If you are to have a planned Caesarean delivery, this is usually offered now – in order to balance the chance of labour starting unexpectedly with that of delivering your baby too soon. It is best for babies to be delivered as close to the due date as possible.
It’s worth revisiting your birth plan at this late stage as you may feel differently now about some of the requests you made.
A birth plan is usually filled in earlier in pregnancy, and you may not have given it much more thought since. Now that the birth is imminent, look over it with your partner to work out whether you’ve changed your mind about anything. For example you may be veering towards a more natural birth or, conversely, you may now be certain you want an epidural. Adapt it as you wish and discuss it with your midwife, if necessary.
As your partner will be your advocate in labour, putting your requests forward to your midwives and doctors if you’re unable to express them, it’s important that he understands your wishes and that they’re fresh in his mind.
Remember, though, that you won’t really know how you’ll feel or what you want until you’re in labour, so keep an open mind and be prepared to adapt your plans on the day if it’s in the best interests of your baby’s wellbeing. Get your partner’s view. Remember that this is a big event for him, too: the moment when he’ll meet his baby for the first time. He may have anxieties and concerns and want reassurance about what his role will be on the day: tell him how you think he can best help you, whether it be a massage or just holding your hand throughout. Discuss how you both are feeling in the preparation for the birth – your concerns, hopes, and expectations.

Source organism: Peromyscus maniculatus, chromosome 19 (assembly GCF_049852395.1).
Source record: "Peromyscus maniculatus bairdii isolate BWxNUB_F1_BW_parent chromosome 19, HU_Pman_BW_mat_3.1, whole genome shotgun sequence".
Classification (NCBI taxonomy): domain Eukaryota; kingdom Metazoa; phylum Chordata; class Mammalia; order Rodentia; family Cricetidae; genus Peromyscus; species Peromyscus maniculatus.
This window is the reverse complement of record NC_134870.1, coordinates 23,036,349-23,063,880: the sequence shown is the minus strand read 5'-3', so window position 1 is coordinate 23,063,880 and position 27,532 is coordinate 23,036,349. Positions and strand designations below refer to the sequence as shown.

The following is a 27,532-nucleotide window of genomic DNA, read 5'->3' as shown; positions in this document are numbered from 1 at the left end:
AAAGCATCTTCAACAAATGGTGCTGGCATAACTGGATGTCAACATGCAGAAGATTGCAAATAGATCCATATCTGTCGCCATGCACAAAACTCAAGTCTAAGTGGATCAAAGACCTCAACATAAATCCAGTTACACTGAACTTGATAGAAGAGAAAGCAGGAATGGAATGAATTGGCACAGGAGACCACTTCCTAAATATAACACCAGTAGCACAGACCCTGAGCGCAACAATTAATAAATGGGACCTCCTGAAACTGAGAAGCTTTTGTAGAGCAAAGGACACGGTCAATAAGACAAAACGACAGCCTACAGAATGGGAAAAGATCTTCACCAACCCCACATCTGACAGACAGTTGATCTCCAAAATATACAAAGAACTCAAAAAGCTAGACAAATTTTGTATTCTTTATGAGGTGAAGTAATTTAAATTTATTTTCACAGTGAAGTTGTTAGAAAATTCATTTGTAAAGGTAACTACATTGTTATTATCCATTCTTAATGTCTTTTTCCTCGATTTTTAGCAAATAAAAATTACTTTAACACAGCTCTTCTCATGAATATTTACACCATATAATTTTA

Can I refuse an induction of labour?
You have a right to say no to any intervention and when induction is considered, your carers should discuss all your options before a decision is reached.
If you wish to delay induction beyond 42 weeks, then it may be suggested you attend the maternity unit for monitoring, which may include a Doppler ultrasound to check the blood flow in the placenta. You will also be offered an ultrasound scan to check on the amount of fluid surrounding your baby, as this can be a good indicator of how efficiently the placenta is working and your baby’s wellbeing.
It can be difficult to think of anything but the birth and meeting your baby when you are this close to the end of pregnancy. Try to focus on other things, too:
Spend time with your partner: Enjoy quality time together while it is still just the two of you, before the baby makes demands on your time, and exhaustion sets in. Share your hopes and fears about how your lives are going to change.
Make love: you might feel you are too big, or too tired, but it is good to remind yourselves of your sexual relationship. And, you never know, making love could just get your labour started.
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